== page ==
Wilderness Road Inn

Historical Marker #927, located on Highway 229 in Laurel County just south of Levi Jackson State Park, commemorates the site of a tavern which once stood on the historic Wilderness Road. This marker also serves as an identifier of the Boone Trace because of the close proximity of the two roads.

Boone Trace, opened in 1775 into what was to become Kentucky, is situated on the west side of the park. The Wilderness Road evolved out of Boone Trace after Kentucky became a state in 1792. This route was officially designated the Wilderness Road in 1796, and is located on park property on the east side of Highway 229. The two historic roads—Boone Trace and the Wilderness Road—cross about two miles north of the park where the Little Laurel River traverses the road.

At this location one of the few remaining actual segments of Boone Trace can be walked by a traveler. This portion of Boone Trace is located on the west side of the park and is indicated by a 1942 Laurel County stone marker on the southern end, and a Daughters of the American Revolution (DAR) marker, placed in 1915, on the northern end. Seven stone markers were placed in Laurel County by the Laurel County Historical Society to mark Boone Trace in 1942, which was the 150th anniversary of the Kentucky's statehood. Fourteen markers placed by the DAR in 1915 also mark Boone Trace, indicating that at least twice in the last century two separate organizations realized the historic significance of Boone Trace and wanted to recognize its importance.

In addition, located in the park is the site of the McNitt Defeat, one of the most tragic events ever to occur along Boone Trace. In 1786, twenty-four members of the McNitt family were attacked by Native Americans and killed. Legend says that a pregnant pioneer managed to escape the attack, crawled into the hollow of a tree, delivered her baby, and survived. Today, the tree site is identified, and a cemetery marks the location where members of the family were buried.

Images

Boone Trace in Laurel County

Boone Trace in Laurel County

An actual segment of the original dirt path of Boone Trace at Levi Jackson State Park is shown here. A Laurel County stone marker was placed here to mark Boone Trace in 1942, which was 150th anniversary of Kentucky's statehood in 1792. Courtesy of Friends of Boone Trace, Inc. View File Details Page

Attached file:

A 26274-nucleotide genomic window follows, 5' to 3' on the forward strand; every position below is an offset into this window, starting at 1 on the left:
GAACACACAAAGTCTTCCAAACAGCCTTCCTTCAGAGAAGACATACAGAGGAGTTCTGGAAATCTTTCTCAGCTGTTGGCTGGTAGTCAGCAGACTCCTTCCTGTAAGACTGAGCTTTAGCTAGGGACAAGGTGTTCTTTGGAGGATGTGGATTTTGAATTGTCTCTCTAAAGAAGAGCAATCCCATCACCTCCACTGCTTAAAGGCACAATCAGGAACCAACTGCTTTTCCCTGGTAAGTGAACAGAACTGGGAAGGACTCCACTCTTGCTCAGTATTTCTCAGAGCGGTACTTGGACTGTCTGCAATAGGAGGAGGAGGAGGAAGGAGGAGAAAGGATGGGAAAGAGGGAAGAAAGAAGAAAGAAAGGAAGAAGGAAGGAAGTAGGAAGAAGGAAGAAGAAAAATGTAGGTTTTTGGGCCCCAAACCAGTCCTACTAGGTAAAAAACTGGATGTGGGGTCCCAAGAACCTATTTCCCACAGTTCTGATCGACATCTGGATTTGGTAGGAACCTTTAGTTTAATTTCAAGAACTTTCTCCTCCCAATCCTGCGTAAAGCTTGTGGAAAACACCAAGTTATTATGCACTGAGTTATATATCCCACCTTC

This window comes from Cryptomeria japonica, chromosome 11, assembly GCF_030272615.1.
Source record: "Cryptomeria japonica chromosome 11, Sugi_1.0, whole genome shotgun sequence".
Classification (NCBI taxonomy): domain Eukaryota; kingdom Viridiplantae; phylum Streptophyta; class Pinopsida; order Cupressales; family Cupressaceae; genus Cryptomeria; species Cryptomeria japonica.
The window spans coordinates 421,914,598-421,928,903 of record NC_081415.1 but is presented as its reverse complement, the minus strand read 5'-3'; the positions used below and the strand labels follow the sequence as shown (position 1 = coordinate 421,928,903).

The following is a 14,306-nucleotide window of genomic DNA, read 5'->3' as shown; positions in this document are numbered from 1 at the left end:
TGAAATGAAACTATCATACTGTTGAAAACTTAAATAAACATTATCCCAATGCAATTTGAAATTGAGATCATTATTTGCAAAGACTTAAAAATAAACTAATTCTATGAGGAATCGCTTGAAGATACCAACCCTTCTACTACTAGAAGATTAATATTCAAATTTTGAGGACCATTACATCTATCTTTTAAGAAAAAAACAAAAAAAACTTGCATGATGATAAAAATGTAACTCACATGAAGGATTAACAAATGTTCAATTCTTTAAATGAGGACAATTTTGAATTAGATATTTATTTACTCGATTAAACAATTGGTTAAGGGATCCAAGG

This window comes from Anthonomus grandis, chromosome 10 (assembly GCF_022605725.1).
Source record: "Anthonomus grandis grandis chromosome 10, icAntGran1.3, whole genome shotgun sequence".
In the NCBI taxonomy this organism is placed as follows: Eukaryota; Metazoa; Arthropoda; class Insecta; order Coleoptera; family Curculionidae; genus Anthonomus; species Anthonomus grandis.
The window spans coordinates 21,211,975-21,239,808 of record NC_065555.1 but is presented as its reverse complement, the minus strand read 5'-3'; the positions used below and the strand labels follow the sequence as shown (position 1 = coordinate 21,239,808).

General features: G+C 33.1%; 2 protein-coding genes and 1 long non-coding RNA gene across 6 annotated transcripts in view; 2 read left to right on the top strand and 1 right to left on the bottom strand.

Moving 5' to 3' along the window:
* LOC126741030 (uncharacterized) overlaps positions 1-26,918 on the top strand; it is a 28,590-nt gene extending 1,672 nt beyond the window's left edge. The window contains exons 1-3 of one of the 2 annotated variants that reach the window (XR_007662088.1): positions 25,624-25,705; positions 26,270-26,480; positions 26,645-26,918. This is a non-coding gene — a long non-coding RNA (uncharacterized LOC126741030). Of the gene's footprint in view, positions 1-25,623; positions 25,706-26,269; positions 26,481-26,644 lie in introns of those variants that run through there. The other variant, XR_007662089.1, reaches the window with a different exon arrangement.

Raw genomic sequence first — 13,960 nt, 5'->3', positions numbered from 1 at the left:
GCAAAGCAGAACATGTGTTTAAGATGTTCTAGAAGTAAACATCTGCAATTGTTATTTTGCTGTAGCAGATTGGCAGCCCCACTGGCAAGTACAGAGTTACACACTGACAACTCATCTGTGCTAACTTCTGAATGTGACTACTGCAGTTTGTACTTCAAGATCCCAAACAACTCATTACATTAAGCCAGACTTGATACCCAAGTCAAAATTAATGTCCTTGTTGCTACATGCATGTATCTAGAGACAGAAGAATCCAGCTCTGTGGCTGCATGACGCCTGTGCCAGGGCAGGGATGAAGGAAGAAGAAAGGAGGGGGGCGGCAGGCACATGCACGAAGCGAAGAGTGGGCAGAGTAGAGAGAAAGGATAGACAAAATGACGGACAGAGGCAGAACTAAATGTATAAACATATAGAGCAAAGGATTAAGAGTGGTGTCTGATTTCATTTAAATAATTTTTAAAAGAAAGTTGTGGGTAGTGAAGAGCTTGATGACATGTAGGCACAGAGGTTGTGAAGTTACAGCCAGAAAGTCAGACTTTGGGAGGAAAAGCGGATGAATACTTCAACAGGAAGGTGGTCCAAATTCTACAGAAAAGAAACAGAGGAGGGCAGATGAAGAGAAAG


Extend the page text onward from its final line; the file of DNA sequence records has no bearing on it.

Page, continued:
McNitt Cemetery

McNitt Cemetery

McNitt Cemetery is located at Levi Jackson State Park. Buried here are the victims of a Native American attack that occurred along Boone Trace on October 3, 1786. Courtesy of Friends of Boone Trace, Inc. View File Details Page

Historic Stump

Historic Stump

This sign marks the site of tree stump at Levi Jackson State Park where a pregnant woman of the McNitt party escaped the Native American attack in 1786. She crawled into the hollow of a tree, delivered her baby, and survived. 24 other members of the party were killed. Courtesy of Friends of Boone Trace, Inc. View File Details Page

Wilderness Road

Wilderness Road

Shown here is a segment of the original Wilderness Road, which is located on the east side of Levi Jackson State Park a short distance from the Wilderness Road Inn marker. Courtesy of Friends of Boone Trace, Inc. View File Details Page

Defeated Camp Burial Ground

Defeated Camp Burial Ground

In 1786, more than ten years after route had been first marked, the McNitt party was attacked by Native Americans along Boone Trace at their camp. All 24 victims were buried in two mass graves. A 1915 DAR plaque is near the burial ground and marks the original Boone Trace. Courtesy of Randell Jones, www.danielboonefootstep.com View File Details Page

Boone Trace Hiking Trail

Boone Trace Hiking Trail

A 1915 DAR plaque is near the McNitt Party burial ground and marks the original Boone Trace. This trail remnant can be walked today. It is located at Levi Jackson Wilderness Road State Park. Courtesy of Randell Jones, www.danielboonefootsteps.com View File Details Page

Cite this Page:

Friends of Boone Trace, Inc., “Wilderness Road Inn,” ExploreKYHistory, accessed May 26, 2017, http://explorekyhistory.ky.gov/items/show/410.

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